by Aaron Dworkin, Aaron Flagg, & Allison Vulgamore

Three views of the journey toward onstage diversity.

Editor's Note:

No orchestra in America would declare itself opposed to achieving true diversity onstage. Yet the goal of diversity, long sought, remains elusive, particularly with regard to African-American and Latino musicians. The reasons--including slow turnover in the orchestra field's "destination" positions, a dearth of affordable instrumental education in our communities and schools, and a maze of other obstacles to nurturing talent--are complex and intertwined.

Recent years have brought a surge of progress. The Sphinx Competition, founded in 1998, now recognizes gifted young black and Latino string players early, so their aspirations to orchestral careers can be encouraged. Its attendant orchestra, the Sphinx Symphony, brings together professional players of color each February for the competition's finals. The Sphinx Organization is now in partnership with the League to provide scholarship assistance to competition laureates through the League's Music Assistance Fund. These outstanding young musicians are also presented annually as soloists in young people's concerts by some 20 American orchestras, where they serve as realistic role models for aspiring performers in the audience. Meanwhile, orchestras and conservatories are creating programs that support the career goals of young players, and/or train elementary-level youngsters. At The Juilliard School, a Music Advancement Program offers private lessons to African-American, Latino, and Native American students in the New York City public schools. Orchestras in Atlanta, Boston, Chicago, Dallas, and Detroit, among others, have developed a constellation of training and apprenticeship initiatives. The boom in youth orchestras, which as a whole enjoy a higher level of diversity than adult orchestras, holds further promise for the future.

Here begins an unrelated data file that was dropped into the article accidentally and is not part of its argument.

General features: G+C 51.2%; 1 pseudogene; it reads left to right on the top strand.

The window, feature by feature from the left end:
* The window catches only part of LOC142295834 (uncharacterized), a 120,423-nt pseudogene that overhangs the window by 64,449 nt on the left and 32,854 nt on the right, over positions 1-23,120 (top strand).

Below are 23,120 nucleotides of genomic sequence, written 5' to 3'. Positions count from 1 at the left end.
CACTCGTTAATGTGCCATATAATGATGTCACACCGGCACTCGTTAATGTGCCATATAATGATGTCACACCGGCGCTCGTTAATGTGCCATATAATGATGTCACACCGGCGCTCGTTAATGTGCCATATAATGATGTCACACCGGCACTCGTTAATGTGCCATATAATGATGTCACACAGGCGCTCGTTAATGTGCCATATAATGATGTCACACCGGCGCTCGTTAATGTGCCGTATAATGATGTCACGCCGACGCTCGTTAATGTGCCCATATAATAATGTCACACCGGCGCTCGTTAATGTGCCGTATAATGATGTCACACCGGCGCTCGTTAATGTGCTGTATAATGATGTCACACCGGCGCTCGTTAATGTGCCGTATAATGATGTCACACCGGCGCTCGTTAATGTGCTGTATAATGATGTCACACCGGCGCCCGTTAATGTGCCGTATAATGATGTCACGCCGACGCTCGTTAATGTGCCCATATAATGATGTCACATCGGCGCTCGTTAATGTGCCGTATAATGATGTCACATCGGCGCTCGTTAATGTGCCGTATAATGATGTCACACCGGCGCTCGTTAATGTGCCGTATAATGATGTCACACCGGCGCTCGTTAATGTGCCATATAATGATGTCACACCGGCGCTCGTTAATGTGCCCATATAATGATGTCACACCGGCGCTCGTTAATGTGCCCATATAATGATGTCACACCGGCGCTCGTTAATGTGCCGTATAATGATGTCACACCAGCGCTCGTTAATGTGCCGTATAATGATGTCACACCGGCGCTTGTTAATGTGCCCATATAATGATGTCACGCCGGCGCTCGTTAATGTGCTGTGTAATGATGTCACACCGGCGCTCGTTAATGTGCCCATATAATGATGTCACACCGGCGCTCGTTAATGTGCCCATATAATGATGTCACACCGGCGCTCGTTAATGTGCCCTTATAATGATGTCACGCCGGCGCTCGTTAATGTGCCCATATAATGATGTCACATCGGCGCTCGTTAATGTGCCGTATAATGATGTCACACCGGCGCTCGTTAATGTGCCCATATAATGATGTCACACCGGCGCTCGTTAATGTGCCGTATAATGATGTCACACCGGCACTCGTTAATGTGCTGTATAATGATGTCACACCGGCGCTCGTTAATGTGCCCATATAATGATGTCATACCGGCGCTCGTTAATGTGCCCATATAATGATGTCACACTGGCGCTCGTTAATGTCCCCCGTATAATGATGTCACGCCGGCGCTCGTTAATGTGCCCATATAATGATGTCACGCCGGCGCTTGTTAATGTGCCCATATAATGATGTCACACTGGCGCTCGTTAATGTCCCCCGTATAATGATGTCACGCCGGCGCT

Such efforts are devoted to the supply pipeline of orchestral talent, so their results may not be apparent in the ranks of professional orchestras for some time yet. But League statistics also tell an encouraging story: While the actual numbers are still quite small, since 1995 there has been a 50 percent increase in the number of black players in North America's 25 largest orchestras, as well as a small increase in the number of Latino musicians. Similar increases are evident in statistics for the American orchestra field as a whole.

Last spring, the League asked three individuals to open a public discussion of diversity onstage, focusing on both immediate and long-term ways to create opportunities and a welcoming environment for musicians of color. Their comments, presented at the League's 2002 National Conference in Philadelphia and adapted here for SYMPHONY, are enlightening, frank, and sometimes provocative. They don't agree on all points--each, for instance, defines "diversity" somewhat differently--nor will you, the reader, agree with all their ideas. Their objective, and ours, is to provide grist for the mill of creative thought and locally appropriate action. We invite you to consider these comments carefully, and share your own viewpoints with SYMPHONY by writing to us at This email address is being protected from spambots. You need JavaScript enabled to view it.

Old Commitment, New Energy
Three views of the journey toward onstage diversity

by Aaron Dworkin, Aaron Flagg, & Allison Vulgamore   

 
At the Feet of the New Out-of-the-box thinking is the first step.

With more than one-third of all Americans belonging to a minority group, it is increasingly difficult to be successful without incorporating diversity in your overall organization. More...
- Aaron Dworkin
Founder and Executive Director, The Sphinx Organization

Extend an Invitation
Those who welcome and nurture minority talent will reap the benefits.

I do not see racism or discrimination in the audition process as the key problem. The problem is that very few musicians of color are auditioning for orchestra positions at all. More...
- Aaron Flagg
Director of Educational Outreach, The Juilliard School; Freelance trumpet player

From Ideal to Reality
Understanding our similarities as well as our differences.

Start by recognizing that it's necessary to feed the talent identification system. There is a role for affirmative action, and there is a role for developing talent. More...
- Allison Vulgamore
President and Managing Director, Atlanta Symphony Orchestra; Graduate, Diversity Leadership Academy of The American Institute for Managing Diversity

 

This three part article is excerpted from the January/February 2003 issue of SYMPHONY, the League's award-winning bimonthly magazine, covering issues, artists, and trends in the orchestra field. To subscribe, send an email to This email address is being protected from spambots. You need JavaScript enabled to view it. . Or become an Individual Member of the League and receive SYMPHONY plus several other valuable benefits.